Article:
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An oldie but goodie.
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After dinner fun at the park. 
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"How I’m surviving my first year of grad school (and still enjoying it)"

A recent +American Mathematical Society Grad Student Blog post by my former student +Sarah Salmon.  Good advice for first year grad students and 3rd year tenure-track folks like myself.
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In his circles
1,091 people
Have him in circles
36,772 people
Mark “Xtlman” Dunton's profile photo
Alagu Vel's profile photo
Krat sanwe's profile photo
Aleksandar Ivanovski's profile photo
Jennifer Frazier's profile photo
Octavia Marsh's profile photo
Paul Thompson's profile photo
Eric Rineer's profile photo
Tae Keun Jeon's profile photo
Education
  • George Mason University
    BS, Mathematics, 1993 - 1997
  • Northern Arizona University
    MS, Mathematics, 1997 - 2000
  • University of Colorado at Boulder
    PhD, Mathematics, 2003 - 2008
Basic Information
Gender
Male
Story
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Father of two boys, husband, mathematician, cyclist, trail runner, rock climber, and coffee drinker.
Introduction

My name is Dana Ernst and I am an assistant professor in the Department of Mathematics and Statistics at Northern Arizona University in Flagstaff, AZ

My primary research interests are in the interplay between combinatorics and algebraic structures. More specifically, I study the combinatorics of Coxeter groups and their associated Hecke algebrasKazhdan-Lusztig theory, generalized Temperley-Lieb algebrasdiagram algebras, and heaps of pieces. By employing combinatorial tools such as diagram algebras and heaps of pieces, one can gain insight into algebraic structures associated to Coxeter groups, and, conversely, the corresponding structure theory can often lead to surprising combinatorial results. The combinatorial nature of my research naturally lends itself to collaborations with undergraduate students, and my goal is to incorporate undergraduates in my research as much as possible. See my scholarship page for more information.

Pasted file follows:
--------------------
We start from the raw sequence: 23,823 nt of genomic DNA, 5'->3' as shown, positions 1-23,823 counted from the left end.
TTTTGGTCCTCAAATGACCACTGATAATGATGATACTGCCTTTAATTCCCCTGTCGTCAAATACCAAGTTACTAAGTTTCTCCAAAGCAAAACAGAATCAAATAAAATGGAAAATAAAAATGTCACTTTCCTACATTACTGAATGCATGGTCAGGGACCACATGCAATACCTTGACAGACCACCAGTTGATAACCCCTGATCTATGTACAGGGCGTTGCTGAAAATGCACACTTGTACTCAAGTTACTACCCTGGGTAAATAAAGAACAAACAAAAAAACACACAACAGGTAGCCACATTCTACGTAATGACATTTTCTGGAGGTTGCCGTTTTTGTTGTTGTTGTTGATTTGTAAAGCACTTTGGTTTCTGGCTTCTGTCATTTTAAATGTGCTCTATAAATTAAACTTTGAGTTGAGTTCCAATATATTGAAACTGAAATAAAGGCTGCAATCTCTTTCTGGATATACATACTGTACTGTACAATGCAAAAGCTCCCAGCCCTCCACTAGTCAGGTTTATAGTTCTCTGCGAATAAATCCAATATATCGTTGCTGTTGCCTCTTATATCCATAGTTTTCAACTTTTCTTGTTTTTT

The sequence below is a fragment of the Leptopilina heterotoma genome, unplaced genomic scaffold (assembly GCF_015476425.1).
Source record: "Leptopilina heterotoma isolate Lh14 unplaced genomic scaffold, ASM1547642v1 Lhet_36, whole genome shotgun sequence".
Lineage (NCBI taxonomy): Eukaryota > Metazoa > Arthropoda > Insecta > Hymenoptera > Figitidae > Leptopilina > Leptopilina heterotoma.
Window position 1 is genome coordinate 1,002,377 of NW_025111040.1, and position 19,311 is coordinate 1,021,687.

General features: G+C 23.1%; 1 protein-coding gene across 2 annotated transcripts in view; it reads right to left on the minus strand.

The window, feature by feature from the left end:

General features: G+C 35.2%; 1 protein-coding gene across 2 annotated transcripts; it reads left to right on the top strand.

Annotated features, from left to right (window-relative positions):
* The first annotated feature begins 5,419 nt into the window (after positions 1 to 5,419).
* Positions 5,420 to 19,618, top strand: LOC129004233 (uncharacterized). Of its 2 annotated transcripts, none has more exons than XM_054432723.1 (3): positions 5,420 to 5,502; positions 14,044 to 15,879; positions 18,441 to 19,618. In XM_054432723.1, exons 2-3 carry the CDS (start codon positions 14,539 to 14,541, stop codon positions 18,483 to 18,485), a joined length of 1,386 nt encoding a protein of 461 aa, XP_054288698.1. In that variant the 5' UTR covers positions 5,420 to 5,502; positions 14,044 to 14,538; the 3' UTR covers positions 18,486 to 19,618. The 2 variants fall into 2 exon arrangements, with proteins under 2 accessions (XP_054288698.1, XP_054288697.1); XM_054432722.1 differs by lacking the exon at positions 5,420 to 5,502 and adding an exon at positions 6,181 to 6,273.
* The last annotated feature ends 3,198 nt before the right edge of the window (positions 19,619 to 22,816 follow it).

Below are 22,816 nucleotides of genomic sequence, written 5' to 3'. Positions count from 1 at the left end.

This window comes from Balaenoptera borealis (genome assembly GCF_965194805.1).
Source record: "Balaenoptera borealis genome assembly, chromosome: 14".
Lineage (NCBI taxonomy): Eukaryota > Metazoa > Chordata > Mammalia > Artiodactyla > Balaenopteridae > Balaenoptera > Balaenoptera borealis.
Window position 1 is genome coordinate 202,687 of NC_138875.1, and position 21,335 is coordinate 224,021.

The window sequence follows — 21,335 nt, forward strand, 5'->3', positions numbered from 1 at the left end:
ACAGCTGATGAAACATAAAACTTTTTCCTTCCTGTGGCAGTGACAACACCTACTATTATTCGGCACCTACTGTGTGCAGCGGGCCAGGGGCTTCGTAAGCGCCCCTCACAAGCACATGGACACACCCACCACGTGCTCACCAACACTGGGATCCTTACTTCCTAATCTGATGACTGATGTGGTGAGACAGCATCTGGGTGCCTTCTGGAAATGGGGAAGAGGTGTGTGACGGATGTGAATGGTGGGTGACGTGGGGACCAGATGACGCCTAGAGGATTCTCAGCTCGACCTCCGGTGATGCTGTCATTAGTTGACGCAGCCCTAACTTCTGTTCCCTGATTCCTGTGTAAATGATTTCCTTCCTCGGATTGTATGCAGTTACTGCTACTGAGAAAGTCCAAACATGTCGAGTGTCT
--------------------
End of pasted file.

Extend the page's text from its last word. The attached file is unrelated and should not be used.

Furthermore, I am passionate about mathematics education. In particular, I am interested in inquiry-based learning (IBL) and the Moore method for teaching mathematics. This educational paradigm has transformed my teaching. I am currently a Special Projects Coordinator for the Academy of Inquiry-Based Learning and a mentor for several new IBL practitioners. Moreover, I actively give talks and organize workshops on the benefits of IBL as well as the nuts and bolts of how to implement this approach in the mathematics classroom.